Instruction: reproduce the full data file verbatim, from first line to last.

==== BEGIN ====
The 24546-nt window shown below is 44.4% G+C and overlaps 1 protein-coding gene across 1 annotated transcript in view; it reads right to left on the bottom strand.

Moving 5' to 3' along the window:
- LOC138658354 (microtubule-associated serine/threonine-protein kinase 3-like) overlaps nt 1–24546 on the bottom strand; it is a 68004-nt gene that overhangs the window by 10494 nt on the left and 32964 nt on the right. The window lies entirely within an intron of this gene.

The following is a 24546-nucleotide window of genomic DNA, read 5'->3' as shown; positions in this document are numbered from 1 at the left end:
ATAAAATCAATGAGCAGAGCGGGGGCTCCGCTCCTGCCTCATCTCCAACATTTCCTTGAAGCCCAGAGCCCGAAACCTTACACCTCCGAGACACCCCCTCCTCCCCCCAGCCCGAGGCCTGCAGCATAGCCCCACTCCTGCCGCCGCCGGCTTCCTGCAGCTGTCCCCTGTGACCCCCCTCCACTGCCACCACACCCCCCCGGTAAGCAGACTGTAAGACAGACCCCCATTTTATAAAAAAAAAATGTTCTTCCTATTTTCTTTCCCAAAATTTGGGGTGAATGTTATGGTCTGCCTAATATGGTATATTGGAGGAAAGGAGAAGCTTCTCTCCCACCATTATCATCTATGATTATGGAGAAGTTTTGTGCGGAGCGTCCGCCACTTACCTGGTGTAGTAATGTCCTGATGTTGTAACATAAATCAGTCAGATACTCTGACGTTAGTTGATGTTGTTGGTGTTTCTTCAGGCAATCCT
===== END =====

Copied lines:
The 24546-nt window shown below is 44.4% G+C and overlaps 1 protein-coding gene across 1 annotated transcript in view; it reads right to left on the bottom strand.

Moving 5' to 3' along the window:
- LOC138658354 (microtubule-associated serine/threonine-protein kinase 3-like) overlaps nt 1–24546 on the bottom strand; it is a 68004-nt gene that overhangs the window by 10494 nt on the left and 32964 nt on the right. The window lies entirely within an intron of this gene.

The following is a 24546-nucleotide window of genomic DNA, read 5'->3' as shown; positions in this document are numbered from 1 at the left end:
ATAAAATCAATGAGCAGAGCGGGGGCTCCGCTCCTGCCTCATCTCCAACATTTCCTTGAAGCCCAGAGCCCGAAACCTTACACCTCCGAGACACCCCCTCCTCCCCCCAGCCCGAGGCCTGCAGCATAGCCCCACTCCTGCCGCCGCCGGCTTCCTGCAGCTGTCCCCTGTGACCCCCCTCCACTGCCACCACACCCCCCCGGTAAGCAGACTGTAAGACAGACCCCCATTTTATAAAAAAAAAATGTTCTTCCTATTTTCTTTCCCAAAATTTGGGGTGAATGTTATGGTCTGCCTAATATGGTATATTGGAGGAAAGGAGAAGCTTCTCTCCCACCATTATCATCTATGATTATGGAGAAGTTTTGTGCGGAGCGTCCGCCACTTACCTGGTGTAGTAATGTCCTGATGTTGTAACATAAATCAGTCAGATACTCTGACGTTAGTTGATGTTGTTGGTGTTTCTTCAGGCAATCCT